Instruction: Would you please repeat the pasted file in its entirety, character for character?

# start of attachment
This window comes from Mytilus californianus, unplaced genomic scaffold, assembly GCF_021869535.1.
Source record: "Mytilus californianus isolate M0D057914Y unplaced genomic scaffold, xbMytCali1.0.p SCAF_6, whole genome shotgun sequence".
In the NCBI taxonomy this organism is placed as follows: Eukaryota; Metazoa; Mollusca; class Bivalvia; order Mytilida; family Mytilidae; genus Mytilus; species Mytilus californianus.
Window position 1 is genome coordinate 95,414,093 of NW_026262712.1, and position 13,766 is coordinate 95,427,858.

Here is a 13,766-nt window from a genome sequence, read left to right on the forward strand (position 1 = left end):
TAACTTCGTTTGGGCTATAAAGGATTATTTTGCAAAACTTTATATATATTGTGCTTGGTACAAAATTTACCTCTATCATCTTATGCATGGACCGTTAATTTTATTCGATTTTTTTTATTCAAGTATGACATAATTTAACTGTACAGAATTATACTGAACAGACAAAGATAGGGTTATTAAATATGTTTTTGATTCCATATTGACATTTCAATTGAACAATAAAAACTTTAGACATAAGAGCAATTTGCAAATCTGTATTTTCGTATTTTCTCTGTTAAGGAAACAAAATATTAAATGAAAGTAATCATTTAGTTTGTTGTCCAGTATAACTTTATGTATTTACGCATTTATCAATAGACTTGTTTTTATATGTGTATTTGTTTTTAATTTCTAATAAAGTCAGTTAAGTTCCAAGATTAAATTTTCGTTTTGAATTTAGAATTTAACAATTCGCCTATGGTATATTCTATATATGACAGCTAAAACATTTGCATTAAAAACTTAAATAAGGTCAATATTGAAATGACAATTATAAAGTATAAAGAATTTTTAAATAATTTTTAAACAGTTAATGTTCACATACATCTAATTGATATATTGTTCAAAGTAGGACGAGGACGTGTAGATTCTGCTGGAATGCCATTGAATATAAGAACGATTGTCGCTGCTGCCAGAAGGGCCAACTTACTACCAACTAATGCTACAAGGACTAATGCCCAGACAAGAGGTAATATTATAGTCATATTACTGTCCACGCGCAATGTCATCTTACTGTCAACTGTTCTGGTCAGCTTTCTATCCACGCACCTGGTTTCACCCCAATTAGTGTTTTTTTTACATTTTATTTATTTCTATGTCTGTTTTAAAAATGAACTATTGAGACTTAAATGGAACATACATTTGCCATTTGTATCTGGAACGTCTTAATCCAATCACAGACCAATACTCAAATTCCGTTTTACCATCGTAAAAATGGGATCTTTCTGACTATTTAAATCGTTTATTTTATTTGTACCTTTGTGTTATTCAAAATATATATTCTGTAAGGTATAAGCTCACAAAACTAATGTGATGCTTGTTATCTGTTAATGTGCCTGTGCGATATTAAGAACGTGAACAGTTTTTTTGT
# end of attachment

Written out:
This window comes from Mytilus californianus, unplaced genomic scaffold, assembly GCF_021869535.1.
Source record: "Mytilus californianus isolate M0D057914Y unplaced genomic scaffold, xbMytCali1.0.p SCAF_6, whole genome shotgun sequence".
In the NCBI taxonomy this organism is placed as follows: Eukaryota; Metazoa; Mollusca; class Bivalvia; order Mytilida; family Mytilidae; genus Mytilus; species Mytilus californianus.
Window position 1 is genome coordinate 95,414,093 of NW_026262712.1, and position 13,766 is coordinate 95,427,858.

Here is a 13,766-nt window from a genome sequence, read left to right on the forward strand (position 1 = left end):
TAACTTCGTTTGGGCTATAAAGGATTATTTTGCAAAACTTTATATATATTGTGCTTGGTACAAAATTTACCTCTATCATCTTATGCATGGACCGTTAATTTTATTCGATTTTTTTTATTCAAGTATGACATAATTTAACTGTACAGAATTATACTGAACAGACAAAGATAGGGTTATTAAATATGTTTTTGATTCCATATTGACATTTCAATTGAACAATAAAAACTTTAGACATAAGAGCAATTTGCAAATCTGTATTTTCGTATTTTCTCTGTTAAGGAAACAAAATATTAAATGAAAGTAATCATTTAGTTTGTTGTCCAGTATAACTTTATGTATTTACGCATTTATCAATAGACTTGTTTTTATATGTGTATTTGTTTTTAATTTCTAATAAAGTCAGTTAAGTTCCAAGATTAAATTTTCGTTTTGAATTTAGAATTTAACAATTCGCCTATGGTATATTCTATATATGACAGCTAAAACATTTGCATTAAAAACTTAAATAAGGTCAATATTGAAATGACAATTATAAAGTATAAAGAATTTTTAAATAATTTTTAAACAGTTAATGTTCACATACATCTAATTGATATATTGTTCAAAGTAGGACGAGGACGTGTAGATTCTGCTGGAATGCCATTGAATATAAGAACGATTGTCGCTGCTGCCAGAAGGGCCAACTTACTACCAACTAATGCTACAAGGACTAATGCCCAGACAAGAGGTAATATTATAGTCATATTACTGTCCACGCGCAATGTCATCTTACTGTCAACTGTTCTGGTCAGCTTTCTATCCACGCACCTGGTTTCACCCCAATTAGTGTTTTTTTTACATTTTATTTATTTCTATGTCTGTTTTAAAAATGAACTATTGAGACTTAAATGGAACATACATTTGCCATTTGTATCTGGAACGTCTTAATCCAATCACAGACCAATACTCAAATTCCGTTTTACCATCGTAAAAATGGGATCTTTCTGACTATTTAAATCGTTTATTTTATTTGTACCTTTGTGTTATTCAAAATATATATTCTGTAAGGTATAAGCTCACAAAACTAATGTGATGCTTGTTATCTGTTAATGTGCCTGTGCGATATTAAGAACGTGAACAGTTTTTTTGT